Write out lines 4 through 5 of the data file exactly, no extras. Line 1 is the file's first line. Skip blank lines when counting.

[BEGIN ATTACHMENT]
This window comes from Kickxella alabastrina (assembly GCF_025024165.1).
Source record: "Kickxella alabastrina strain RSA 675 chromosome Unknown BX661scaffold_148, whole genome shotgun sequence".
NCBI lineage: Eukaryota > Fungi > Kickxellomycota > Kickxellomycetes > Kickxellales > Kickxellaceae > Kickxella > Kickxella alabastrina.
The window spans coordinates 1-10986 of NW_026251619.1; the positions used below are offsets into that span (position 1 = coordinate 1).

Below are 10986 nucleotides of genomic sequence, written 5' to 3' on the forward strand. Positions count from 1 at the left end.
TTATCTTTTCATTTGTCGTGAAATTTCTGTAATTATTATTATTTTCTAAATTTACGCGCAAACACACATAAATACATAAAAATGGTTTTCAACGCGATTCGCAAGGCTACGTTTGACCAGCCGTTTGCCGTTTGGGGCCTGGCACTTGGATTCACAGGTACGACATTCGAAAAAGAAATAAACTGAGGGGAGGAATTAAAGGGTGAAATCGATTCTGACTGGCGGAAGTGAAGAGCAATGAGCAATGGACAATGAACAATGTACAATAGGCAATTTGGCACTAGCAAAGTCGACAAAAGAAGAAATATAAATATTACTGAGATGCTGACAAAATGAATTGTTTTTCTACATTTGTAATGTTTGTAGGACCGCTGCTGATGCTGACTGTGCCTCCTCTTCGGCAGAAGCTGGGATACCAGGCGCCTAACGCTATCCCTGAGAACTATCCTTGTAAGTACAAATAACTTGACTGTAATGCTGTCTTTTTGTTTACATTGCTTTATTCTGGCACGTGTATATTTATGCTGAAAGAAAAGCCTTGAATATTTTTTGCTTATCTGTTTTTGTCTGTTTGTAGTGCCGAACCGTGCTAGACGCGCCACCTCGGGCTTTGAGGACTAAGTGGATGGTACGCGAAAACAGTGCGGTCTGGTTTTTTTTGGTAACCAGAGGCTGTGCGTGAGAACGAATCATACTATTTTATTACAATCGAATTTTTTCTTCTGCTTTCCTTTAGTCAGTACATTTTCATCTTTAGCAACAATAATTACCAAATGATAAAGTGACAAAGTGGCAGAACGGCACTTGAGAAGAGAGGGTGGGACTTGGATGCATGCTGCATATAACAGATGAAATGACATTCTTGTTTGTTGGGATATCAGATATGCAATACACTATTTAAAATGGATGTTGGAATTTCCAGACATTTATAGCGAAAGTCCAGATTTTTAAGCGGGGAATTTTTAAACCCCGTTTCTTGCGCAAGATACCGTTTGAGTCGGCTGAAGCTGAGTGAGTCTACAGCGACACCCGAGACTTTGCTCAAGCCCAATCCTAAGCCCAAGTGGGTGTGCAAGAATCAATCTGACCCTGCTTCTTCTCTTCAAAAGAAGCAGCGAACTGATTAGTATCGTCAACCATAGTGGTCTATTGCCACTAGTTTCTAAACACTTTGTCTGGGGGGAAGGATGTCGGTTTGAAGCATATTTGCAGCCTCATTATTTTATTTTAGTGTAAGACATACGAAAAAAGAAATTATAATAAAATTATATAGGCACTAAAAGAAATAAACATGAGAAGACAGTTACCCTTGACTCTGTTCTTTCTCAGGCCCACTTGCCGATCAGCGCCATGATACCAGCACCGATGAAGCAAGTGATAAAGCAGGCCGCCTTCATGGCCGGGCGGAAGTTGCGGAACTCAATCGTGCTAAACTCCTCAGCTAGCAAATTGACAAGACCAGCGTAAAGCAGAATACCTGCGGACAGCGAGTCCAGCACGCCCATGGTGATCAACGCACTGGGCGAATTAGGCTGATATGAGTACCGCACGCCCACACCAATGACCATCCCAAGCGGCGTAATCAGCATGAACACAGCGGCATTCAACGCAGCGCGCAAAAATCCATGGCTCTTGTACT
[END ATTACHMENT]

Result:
The window spans coordinates 1-10986 of NW_026251619.1; the positions used below are offsets into that span (position 1 = coordinate 1).

Below are 10986 nucleotides of genomic sequence, written 5' to 3' on the forward strand. Positions count from 1 at the left end.